March 17, 2007

Scalewalking

In an earlier post I mentioned scales. A neat application of working with scales is scalewalking, an exercise I once learned from the English solution-focused trainer Paul Z. Jackson. Scalewalking can be done with only one person but is also very suitable for use in groups, small and large (I have done this exercise with groups up to 70 people). This is how it goes:

You ask the members of the group to imagine that one side of the room represents 0, the other side represents 10. The position in the middle of the room you call N.

You ask the participants to think about where they now are on the scale. They don’t have to mention their current position on the scale. Instead, you ask them to think of their current position on the scale as N. Then, you ask all participants to come and stand in a line at position N. (The interesting thing about working with the N position is that it creates security for all involved. There will be no awkward discussions about who is where on the scale).

While they stand on the line N, you ask them to look back at the 0 position and you ask them how they have managed to go from 0 to where they are now. You give them some time to think and then you may ask one or two people how they did it. Then, you ask all participants to turn around and look at position 10. You invite them to come and stand at position 10 for a while and you ask them to visualize what will be different at 10 and what would be possible for them when they will have arrived there. You ask one or two people to tell to the group what will be different for them at 10. Then, you ask everybody to come and stand at their current position N again and you ask them to think of one small step forward they may take tomorrow. They don’t have to mention what the step is. Instead, you invite them to physically take a step forward as a sign to you and the group that they have found the small step forward for themselves. Then, of course, you invite everyone to take that small step tomorrow.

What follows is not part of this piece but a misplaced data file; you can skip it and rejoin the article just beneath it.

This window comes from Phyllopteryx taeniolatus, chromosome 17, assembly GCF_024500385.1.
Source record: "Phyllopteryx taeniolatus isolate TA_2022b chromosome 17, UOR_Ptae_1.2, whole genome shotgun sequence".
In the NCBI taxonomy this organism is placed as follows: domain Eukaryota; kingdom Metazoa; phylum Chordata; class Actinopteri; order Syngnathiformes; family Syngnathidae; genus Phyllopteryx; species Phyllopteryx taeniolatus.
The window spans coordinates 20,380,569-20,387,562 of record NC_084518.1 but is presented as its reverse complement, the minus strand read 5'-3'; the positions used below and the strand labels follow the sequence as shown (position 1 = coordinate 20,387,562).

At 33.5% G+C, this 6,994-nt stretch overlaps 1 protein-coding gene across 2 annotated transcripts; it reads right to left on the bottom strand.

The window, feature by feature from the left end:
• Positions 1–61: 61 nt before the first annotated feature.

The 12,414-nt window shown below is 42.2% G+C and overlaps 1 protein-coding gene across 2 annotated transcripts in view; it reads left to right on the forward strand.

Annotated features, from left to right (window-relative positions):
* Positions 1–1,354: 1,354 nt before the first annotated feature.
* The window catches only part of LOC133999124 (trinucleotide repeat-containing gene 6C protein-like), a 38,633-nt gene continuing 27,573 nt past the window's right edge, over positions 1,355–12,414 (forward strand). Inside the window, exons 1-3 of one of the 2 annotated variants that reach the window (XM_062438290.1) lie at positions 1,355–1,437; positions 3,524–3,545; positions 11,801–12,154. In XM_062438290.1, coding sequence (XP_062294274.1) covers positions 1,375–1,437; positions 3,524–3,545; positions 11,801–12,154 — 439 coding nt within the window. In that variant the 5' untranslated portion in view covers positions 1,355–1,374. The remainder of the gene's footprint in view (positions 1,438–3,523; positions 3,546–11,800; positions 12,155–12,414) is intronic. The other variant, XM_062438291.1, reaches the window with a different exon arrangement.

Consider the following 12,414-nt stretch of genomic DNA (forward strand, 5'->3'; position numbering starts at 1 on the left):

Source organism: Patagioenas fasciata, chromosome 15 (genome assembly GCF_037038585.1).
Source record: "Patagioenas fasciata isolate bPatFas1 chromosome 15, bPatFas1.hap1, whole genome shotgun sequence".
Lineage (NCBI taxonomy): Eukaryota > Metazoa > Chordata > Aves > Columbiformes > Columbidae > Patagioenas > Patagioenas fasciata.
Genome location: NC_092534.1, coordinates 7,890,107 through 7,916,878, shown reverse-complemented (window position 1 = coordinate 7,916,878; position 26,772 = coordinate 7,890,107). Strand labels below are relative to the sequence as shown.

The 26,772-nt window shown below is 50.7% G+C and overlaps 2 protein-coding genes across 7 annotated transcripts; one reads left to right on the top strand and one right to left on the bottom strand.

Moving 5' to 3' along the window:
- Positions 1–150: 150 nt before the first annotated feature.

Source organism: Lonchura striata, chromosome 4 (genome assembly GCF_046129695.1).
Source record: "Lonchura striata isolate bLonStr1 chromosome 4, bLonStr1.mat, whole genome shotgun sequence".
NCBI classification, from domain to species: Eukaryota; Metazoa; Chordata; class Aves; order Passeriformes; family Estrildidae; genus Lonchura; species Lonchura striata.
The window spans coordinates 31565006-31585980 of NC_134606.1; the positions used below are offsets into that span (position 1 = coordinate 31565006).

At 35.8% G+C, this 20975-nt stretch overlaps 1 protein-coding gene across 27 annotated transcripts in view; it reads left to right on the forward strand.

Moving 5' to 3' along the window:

There are several interesting things about scale walking with a group. One thing that is interesting about it is that due to the lively character of the exercise it is usually energizing and stimulating to do this. It is also a very flexible exercise. You may apply it in situations in which all participants only have individual goals. In this case, the scales may have nothing to do with the scales of the other participants. But it is also possible to work with a common theme so that the scale will be a group scale (for instance increasing customer satisfaction). In this case, the exercise will lead to a situation in which all participants will think up a small step forward in the direction of a common goal.

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